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Charles IV of Spain

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Carlos IV de rojo Charles IV (Carlos Antonio Pascual Francisco Javier Juan Nepomuceno José Januario Serafín Diego de Borbón y Sajonia; 11 November 1748 - 20 January 1819) was King of Spain and ruler of the Spanish Empire from 1788 to 1808.

The Spain inherited by Charles IV gave few indications of instability, but during his reign, Spain entered a series of disadvantageous alliances and his regime constantly sought cash to deal with the exigencies of war. He detested his son and heir Ferdinand, who led the unsuccessful El Escorial Conspiracy and later forced Charles's abdication after the Tumult of Aranjuez in March 1808, along with the ouster of his widely hated first minister Manuel de Godoy. Summoned to Bayonne by Napoleon Bonaparte, who forced Ferdinand VII to abdicate, Charles IV also abdicated, paving the way for Napoleon to place his older brother Joseph Bonaparte on the throne of Spain. The reign of Charles IV turned out to be a major turning point in Spanish history.

Table of contents
  1. Early life
  2. Reign
  3. Later life and death
  4. Character
  5. Marriage and children
  6. See also

Early life

Charles was the second son of Charles III and his wife, Maria Amalia of Saxony. He was born in Naples (11 November 1748), while his father was King of Naples and Sicily. His elder brother, Don Felipe, was passed over for both thrones, due to his learning disabilities and epilepsy. In Naples and Sicily, Charles was referred to as the Prince of Taranto. He was called El Cazador (meaning "the Hunter"), due to his preference for sport and hunting, rather than dealing with affairs of the state. Charles is considered by historian Stanley G. Payne as "good-hearted but weak and simple-minded." On 18 November 1791, King Carlos IV promulgated a royal decree declaring the foundation of the "Royal University of Guadalajara". in modern times University of Guadalajara.


In 1788, Charles III died and Charles IV succeeded to the throne and ruled for the next two decades. Even though he had a profound belief in the sanctity of the monarchy and kept up the appearance of an absolute, powerful king, Charles never took more than a passive part in his own government. The affairs of government were left to his wife, Maria Luisa, and the man he appointed first minister, Manuel de Godoy. Charles occupied himself with hunting in the period that saw the outbreak of the French Revolution, the executions of his Bourbon relative Louis XVI of France and his queen, Marie Antoinette, and the rise of Napoleon Bonaparte. Ideas of the Age of Enlightenment had come to Spain with the accession of the first Spanish Bourbon, Philip V. Charles' father, Charles III, had pursued an active policy of reform that sought to reinvigorate Spain politically and economically and make the Spanish Empire more closely an appendage of the metropole. Charles III was an active, working monarch with experienced first ministers to help reach decisions. Charles IV, by contrast, was a do-nothing king, with a domineering wife and an inexperienced but ambitious first minister, Godoy. The combination of a king not up to the task of governance, the queen widely perceived to take lovers (including Godoy) and the first minister with an agenda of his own earned the monarchy increased alienation from its subjects.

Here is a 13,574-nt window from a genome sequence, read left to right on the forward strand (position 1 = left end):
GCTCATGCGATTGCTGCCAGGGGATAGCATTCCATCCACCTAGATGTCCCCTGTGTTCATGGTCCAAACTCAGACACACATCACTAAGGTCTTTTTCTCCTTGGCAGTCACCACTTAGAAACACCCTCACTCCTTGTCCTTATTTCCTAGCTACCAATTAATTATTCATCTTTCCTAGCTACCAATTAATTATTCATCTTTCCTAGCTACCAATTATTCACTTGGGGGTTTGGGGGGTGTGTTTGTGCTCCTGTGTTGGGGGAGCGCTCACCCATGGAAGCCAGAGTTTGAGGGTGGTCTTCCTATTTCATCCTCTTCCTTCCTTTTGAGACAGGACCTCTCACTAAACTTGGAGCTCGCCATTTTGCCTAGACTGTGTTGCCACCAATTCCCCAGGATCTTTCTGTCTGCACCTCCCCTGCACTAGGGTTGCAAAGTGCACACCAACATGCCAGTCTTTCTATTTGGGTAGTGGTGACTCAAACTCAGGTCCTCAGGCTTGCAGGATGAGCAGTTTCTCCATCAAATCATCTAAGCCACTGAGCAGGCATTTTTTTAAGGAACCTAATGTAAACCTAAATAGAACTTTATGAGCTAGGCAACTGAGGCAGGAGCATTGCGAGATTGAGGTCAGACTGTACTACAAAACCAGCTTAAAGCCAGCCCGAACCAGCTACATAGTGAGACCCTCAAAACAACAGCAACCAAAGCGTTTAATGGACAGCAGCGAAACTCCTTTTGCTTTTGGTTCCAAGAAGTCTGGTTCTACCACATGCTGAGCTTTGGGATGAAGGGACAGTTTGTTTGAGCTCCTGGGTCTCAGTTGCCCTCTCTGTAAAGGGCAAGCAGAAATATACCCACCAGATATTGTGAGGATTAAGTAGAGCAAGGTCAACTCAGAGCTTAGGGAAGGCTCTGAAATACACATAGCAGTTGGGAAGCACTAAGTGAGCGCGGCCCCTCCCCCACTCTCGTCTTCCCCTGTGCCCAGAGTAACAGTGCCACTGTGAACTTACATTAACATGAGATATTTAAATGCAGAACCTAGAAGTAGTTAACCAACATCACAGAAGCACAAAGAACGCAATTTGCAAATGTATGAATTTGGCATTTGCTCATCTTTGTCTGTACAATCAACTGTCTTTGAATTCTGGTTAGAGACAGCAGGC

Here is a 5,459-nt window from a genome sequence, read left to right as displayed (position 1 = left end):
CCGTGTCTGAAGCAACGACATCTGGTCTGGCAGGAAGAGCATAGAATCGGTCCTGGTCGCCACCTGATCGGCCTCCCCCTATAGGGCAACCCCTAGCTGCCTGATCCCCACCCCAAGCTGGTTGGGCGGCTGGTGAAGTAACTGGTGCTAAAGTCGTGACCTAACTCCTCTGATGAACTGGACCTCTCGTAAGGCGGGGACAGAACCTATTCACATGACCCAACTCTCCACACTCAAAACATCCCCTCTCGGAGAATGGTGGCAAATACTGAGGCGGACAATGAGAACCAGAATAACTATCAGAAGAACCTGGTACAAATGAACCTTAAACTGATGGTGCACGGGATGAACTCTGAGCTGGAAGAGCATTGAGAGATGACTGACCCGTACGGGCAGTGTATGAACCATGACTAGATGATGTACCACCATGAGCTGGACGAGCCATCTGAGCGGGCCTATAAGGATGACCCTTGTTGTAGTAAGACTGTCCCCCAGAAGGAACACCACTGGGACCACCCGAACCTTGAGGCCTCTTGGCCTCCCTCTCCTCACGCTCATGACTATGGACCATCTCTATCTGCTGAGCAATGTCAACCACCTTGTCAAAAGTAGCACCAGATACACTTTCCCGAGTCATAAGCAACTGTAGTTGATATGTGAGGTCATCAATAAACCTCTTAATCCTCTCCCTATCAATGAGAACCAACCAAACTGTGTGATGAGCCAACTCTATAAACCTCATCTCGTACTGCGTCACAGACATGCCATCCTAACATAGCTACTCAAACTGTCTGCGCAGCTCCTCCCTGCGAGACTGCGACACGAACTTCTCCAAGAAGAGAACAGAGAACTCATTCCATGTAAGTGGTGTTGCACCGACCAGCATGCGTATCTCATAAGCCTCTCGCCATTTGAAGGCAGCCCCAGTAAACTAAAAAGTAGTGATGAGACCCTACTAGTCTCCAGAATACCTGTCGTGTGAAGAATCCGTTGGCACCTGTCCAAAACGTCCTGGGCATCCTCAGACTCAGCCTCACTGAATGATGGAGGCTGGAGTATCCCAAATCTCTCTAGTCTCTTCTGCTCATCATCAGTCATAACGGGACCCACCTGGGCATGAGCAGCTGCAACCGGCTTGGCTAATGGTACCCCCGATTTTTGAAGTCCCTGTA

Upon ascending to the throne, Charles IV intended to maintain the policies of his father and, accordingly, retained his prime minister, the Count of Floridablanca. Floridablanca avoided war with Great Britain in the Nootka Sound crisis, where a minor trade and navigation dispute off the west coast of Vancouver Island in 1789 could have blown up into a major conflict. Spain could have drawn on its French ally in support against Britain but they refused. In a humiliating move Floridablanca had no choice but to capitulate to British terms and thereby negotiated with them. In 1792, political and personal enemies ousted Floridablanca from office, replacing him with the Count of Aranda. However, in the wake of the war against Republican France, the liberal-leaning Count of Aranda was himself replaced by Manuel de Godoy, a favorite of the Queen and widely believed to be her lover, who enjoyed the lasting favor of the King.

Under Charles IV, scientific expeditions continued to be sent by the crown, some of which were initially authorized by Charles III. The Royal Botanical Expedition to New Granada (1783-1816), and the Royal Botanical Expedition to New Spain (1787-1803), were funded by the crown. The Malaspina Expedition (1789-94) was an important scientific expedition headed by Spanish naval commander Alejandro Malaspina, with naturalists and botanical illustrators gathering information for the Spanish crown. In 1803, he authorized the Balmis Expedition, aimed at vaccinating Spain's overseas territories against smallpox but also to make it safe for Atlantic societies to continue traffic slaves without the risk of a small pox epidemic on board. In 1799, Charles IV authorized Prussian aristocrat and scientist Alexander von Humboldt to travel freely in Spanish America, with royal officials encouraged to aid him in his investigation of key areas of Spain's empire. Humboldt's Political Essay on the Kingdom of New Spain was a key publication from his five-year travels.